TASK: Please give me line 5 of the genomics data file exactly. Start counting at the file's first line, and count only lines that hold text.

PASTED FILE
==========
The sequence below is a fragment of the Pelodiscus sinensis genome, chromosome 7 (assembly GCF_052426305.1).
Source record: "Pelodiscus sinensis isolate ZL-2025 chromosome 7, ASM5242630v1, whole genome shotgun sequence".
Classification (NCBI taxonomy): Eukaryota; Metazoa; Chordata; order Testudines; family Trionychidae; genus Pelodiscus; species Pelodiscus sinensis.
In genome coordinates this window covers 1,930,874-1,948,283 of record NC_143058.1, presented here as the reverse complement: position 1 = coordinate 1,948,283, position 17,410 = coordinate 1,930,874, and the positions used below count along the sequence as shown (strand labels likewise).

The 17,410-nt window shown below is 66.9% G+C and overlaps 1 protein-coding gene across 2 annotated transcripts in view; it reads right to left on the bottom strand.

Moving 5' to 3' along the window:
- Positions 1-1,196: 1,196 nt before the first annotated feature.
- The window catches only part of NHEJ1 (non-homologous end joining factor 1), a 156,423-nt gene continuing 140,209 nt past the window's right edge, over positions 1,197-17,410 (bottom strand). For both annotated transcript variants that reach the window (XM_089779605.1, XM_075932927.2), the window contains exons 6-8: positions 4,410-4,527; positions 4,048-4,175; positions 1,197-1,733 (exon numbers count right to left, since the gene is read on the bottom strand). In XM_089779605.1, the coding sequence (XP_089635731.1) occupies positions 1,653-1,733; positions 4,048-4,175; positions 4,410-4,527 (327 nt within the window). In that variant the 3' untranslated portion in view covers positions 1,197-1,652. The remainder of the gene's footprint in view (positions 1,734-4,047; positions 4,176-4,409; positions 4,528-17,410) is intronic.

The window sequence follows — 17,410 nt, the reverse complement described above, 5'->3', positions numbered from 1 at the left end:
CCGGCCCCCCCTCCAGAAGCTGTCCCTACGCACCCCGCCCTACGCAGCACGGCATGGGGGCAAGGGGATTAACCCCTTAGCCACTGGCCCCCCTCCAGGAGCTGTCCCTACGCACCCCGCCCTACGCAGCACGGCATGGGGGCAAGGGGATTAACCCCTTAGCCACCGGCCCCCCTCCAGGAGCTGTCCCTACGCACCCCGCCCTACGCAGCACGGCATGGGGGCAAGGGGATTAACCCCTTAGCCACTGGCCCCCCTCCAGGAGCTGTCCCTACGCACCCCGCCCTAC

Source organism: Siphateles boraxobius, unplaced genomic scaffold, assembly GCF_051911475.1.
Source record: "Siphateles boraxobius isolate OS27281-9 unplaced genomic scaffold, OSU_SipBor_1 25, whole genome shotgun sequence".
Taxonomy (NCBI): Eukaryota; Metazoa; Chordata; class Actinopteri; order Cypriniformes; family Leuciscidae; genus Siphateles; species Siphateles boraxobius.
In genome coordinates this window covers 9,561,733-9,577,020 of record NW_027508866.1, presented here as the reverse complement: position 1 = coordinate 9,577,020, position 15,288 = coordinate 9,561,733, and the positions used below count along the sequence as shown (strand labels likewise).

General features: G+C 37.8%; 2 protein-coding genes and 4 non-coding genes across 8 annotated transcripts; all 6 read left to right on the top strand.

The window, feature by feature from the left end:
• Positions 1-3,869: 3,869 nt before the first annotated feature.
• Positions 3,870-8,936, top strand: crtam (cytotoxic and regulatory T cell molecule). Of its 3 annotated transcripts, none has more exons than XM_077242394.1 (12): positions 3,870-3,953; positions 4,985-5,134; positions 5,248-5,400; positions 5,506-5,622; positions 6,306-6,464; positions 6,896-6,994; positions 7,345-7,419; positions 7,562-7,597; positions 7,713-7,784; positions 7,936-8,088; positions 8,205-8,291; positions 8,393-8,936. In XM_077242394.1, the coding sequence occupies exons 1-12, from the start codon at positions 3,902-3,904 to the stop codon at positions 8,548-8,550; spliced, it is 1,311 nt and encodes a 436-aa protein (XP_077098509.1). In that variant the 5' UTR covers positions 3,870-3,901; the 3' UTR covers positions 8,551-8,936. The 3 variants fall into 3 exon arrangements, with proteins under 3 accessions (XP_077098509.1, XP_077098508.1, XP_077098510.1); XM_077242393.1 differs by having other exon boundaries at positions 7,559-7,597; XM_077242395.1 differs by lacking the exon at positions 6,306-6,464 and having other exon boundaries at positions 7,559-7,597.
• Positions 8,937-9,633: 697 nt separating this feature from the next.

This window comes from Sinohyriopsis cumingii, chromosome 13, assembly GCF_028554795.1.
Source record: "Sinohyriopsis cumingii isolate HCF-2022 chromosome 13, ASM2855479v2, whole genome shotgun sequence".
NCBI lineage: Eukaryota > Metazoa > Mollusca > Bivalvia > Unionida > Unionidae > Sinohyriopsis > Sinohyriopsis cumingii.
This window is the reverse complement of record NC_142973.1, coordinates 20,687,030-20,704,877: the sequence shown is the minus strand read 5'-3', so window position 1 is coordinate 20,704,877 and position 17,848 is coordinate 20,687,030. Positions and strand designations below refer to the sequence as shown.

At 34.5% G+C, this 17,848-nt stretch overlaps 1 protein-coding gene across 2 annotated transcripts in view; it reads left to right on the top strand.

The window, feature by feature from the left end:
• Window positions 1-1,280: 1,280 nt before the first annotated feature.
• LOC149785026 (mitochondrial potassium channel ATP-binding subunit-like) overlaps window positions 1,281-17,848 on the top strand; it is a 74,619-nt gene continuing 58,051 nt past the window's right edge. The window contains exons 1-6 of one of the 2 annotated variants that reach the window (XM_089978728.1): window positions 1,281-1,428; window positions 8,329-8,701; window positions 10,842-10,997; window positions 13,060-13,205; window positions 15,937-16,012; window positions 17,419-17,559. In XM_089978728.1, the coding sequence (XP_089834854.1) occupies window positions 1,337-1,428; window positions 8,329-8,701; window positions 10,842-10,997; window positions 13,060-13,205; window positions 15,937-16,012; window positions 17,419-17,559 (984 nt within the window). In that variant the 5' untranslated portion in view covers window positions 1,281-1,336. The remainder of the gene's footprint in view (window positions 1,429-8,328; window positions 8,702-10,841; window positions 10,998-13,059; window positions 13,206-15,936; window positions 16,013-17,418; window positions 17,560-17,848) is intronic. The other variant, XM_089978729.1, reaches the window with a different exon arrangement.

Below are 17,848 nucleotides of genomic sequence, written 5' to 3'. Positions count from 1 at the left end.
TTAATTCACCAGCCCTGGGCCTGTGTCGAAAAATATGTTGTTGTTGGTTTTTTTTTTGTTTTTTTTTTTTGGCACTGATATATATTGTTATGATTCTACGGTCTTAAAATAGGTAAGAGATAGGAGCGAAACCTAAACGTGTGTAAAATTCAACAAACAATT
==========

The 17,410-nt window shown below is 66.9% G+C and overlaps 1 protein-coding gene across 2 annotated transcripts in view; it reads right to left on the bottom strand.